Saint Elmo Brady was the 1st African American to obtain a Ph.D. degree in chemistry in the United States. He received the Ph.D. in chemistry at the University of Illinois in 1916 for work done in Noyes Laboratory.
HIS EDUCATION & CAREER: Greatly influenced by Thomas W. Talley, a pioneer in the teaching of science, Brady received his Bachelor’s Degree from Fisk University in 1908 at the age of 24, and immediately began teaching at Tuskegee Institute in Alabama. His magnificent abilities were acknowledged in 1912 when they offered a scholarship to Illinois to engage in graduate studies.
Many years later, he told his students that when he went to graduate school, “they began with 20 whites and one other and ended, in 1916 with six whites and one other.”
During his time at Illinois, Brady became the 1st African American admitted to Phi Lambda Upsilon, the chemistry honor society (1914) and was one of the first to be inducted into Sigma Xi, the science honorary society (1915).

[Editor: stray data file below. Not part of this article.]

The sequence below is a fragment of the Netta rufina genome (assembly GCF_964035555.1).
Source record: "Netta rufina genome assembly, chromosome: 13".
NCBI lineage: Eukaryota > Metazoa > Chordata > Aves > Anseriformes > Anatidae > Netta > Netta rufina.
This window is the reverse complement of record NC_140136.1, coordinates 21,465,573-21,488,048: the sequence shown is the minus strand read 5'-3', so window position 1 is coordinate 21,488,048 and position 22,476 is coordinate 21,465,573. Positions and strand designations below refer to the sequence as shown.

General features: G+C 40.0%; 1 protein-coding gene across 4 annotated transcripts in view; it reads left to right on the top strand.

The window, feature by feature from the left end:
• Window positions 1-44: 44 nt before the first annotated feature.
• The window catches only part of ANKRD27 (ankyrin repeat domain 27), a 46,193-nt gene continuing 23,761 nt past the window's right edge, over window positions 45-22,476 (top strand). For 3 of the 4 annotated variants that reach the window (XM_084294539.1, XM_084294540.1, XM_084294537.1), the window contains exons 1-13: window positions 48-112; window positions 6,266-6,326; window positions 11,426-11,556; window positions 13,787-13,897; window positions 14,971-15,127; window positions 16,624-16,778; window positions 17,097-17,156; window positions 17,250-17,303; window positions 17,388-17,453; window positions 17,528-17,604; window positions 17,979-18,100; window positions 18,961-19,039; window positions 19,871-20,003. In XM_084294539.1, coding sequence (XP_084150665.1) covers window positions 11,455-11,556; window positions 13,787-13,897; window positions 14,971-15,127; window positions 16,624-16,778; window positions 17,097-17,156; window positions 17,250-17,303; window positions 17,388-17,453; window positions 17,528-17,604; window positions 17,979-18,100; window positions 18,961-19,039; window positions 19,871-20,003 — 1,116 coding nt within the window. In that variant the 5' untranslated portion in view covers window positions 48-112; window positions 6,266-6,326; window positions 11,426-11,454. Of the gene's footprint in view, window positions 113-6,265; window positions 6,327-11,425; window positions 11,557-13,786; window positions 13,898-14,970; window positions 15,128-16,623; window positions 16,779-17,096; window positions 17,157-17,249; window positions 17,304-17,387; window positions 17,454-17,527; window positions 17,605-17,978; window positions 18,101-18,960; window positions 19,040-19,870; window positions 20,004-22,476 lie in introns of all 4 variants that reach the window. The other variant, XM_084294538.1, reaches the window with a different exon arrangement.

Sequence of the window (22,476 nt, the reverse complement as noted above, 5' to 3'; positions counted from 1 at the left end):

In November 1916, The Crisis — monthly magazine of the NAACP — selected Brady for its biographical sketch as “Man of the Month”.
Brady published three scholarly abstracts in Science in 1914-15 on his work with Derick. He also collaborated with Professor George Beal on a paper published in Journal of Industrial and Engineering Chemistry titled, “The Hydrochloride Method for the Determination of Alkaloids.” Professor Brady also authored three monographs on Household Chemistry for Girls.
HIS LEGACY: Brady’s legacy was his establishment of strong undergraduate curricula, graduate programs, and fund raising development for four historically black colleges and universities. In conjunction with faculty from the University of Illinois, he established a summer program in infrared spectroscopy, which was open to faculty from all colleges and universities.
He served Tuskegee (1916–1920), Howard University in Washington DC (1920–27), Fisk University (1927–52), and Tougaloo College, following his retirement from Fisk.
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